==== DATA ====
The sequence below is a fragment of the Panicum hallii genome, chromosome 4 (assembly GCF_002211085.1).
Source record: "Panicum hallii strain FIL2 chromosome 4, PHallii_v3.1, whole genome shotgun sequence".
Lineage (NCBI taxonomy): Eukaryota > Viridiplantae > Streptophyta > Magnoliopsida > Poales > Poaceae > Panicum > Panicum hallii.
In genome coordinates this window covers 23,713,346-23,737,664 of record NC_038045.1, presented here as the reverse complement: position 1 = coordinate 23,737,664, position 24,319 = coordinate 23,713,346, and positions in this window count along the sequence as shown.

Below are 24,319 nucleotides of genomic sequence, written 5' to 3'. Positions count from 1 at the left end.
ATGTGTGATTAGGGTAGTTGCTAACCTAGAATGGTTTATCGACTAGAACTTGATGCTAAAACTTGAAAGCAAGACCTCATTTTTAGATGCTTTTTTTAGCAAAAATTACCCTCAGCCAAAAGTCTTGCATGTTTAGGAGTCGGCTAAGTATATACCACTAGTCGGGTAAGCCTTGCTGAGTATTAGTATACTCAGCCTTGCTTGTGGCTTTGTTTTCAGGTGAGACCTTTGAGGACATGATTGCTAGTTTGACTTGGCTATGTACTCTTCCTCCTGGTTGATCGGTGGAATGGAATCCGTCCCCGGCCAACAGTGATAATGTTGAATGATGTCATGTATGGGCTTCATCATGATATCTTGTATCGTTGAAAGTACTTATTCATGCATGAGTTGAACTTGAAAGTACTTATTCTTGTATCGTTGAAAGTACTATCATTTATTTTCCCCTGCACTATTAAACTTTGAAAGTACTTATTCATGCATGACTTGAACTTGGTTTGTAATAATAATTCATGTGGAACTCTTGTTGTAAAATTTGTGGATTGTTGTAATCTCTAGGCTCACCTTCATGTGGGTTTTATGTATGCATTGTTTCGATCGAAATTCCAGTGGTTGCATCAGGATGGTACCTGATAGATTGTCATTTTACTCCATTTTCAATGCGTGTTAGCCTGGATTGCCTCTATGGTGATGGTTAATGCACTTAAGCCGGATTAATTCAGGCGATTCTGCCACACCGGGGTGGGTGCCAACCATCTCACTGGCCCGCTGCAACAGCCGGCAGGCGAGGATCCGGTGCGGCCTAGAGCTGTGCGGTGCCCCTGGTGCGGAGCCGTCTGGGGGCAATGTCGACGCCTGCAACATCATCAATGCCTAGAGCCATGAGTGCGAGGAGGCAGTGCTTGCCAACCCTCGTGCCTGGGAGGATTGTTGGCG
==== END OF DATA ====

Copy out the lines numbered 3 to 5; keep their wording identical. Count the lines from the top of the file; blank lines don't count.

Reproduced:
Lineage (NCBI taxonomy): Eukaryota > Viridiplantae > Streptophyta > Magnoliopsida > Poales > Poaceae > Panicum > Panicum hallii.
In genome coordinates this window covers 23,713,346-23,737,664 of record NC_038045.1, presented here as the reverse complement: position 1 = coordinate 23,737,664, position 24,319 = coordinate 23,713,346, and positions in this window count along the sequence as shown.

Below are 24,319 nucleotides of genomic sequence, written 5' to 3'. Positions count from 1 at the left end.